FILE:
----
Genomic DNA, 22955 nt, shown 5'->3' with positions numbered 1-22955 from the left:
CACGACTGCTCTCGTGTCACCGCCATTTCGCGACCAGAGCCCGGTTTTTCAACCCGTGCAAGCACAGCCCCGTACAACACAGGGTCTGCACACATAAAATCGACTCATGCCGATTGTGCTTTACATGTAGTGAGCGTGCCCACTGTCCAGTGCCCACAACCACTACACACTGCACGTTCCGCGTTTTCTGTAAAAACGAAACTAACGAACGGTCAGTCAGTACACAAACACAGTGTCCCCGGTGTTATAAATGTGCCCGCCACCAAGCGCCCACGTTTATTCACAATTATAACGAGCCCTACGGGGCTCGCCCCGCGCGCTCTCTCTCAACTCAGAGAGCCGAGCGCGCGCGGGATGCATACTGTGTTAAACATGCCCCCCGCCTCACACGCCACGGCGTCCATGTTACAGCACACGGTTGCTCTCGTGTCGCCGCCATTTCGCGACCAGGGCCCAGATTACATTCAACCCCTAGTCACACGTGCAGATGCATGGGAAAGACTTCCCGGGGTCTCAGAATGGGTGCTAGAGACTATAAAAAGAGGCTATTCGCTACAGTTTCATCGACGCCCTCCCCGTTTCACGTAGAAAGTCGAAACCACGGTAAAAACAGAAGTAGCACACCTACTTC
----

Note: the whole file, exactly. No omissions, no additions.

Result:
Genomic DNA, 22955 nt, shown 5'->3' with positions numbered 1-22955 from the left:
CACGACTGCTCTCGTGTCACCGCCATTTCGCGACCAGAGCCCGGTTTTTCAACCCGTGCAAGCACAGCCCCGTACAACACAGGGTCTGCACACATAAAATCGACTCATGCCGATTGTGCTTTACATGTAGTGAGCGTGCCCACTGTCCAGTGCCCACAACCACTACACACTGCACGTTCCGCGTTTTCTGTAAAAACGAAACTAACGAACGGTCAGTCAGTACACAAACACAGTGTCCCCGGTGTTATAAATGTGCCCGCCACCAAGCGCCCACGTTTATTCACAATTATAACGAGCCCTACGGGGCTCGCCCCGCGCGCTCTCTCTCAACTCAGAGAGCCGAGCGCGCGCGGGATGCATACTGTGTTAAACATGCCCCCCGCCTCACACGCCACGGCGTCCATGTTACAGCACACGGTTGCTCTCGTGTCGCCGCCATTTCGCGACCAGGGCCCAGATTACATTCAACCCCTAGTCACACGTGCAGATGCATGGGAAAGACTTCCCGGGGTCTCAGAATGGGTGCTAGAGACTATAAAAAGAGGCTATTCGCTACAGTTTCATCGACGCCCTCCCCGTTTCACGTAGAAAGTCGAAACCACGGTAAAAACAGAAGTAGCACACCTACTTC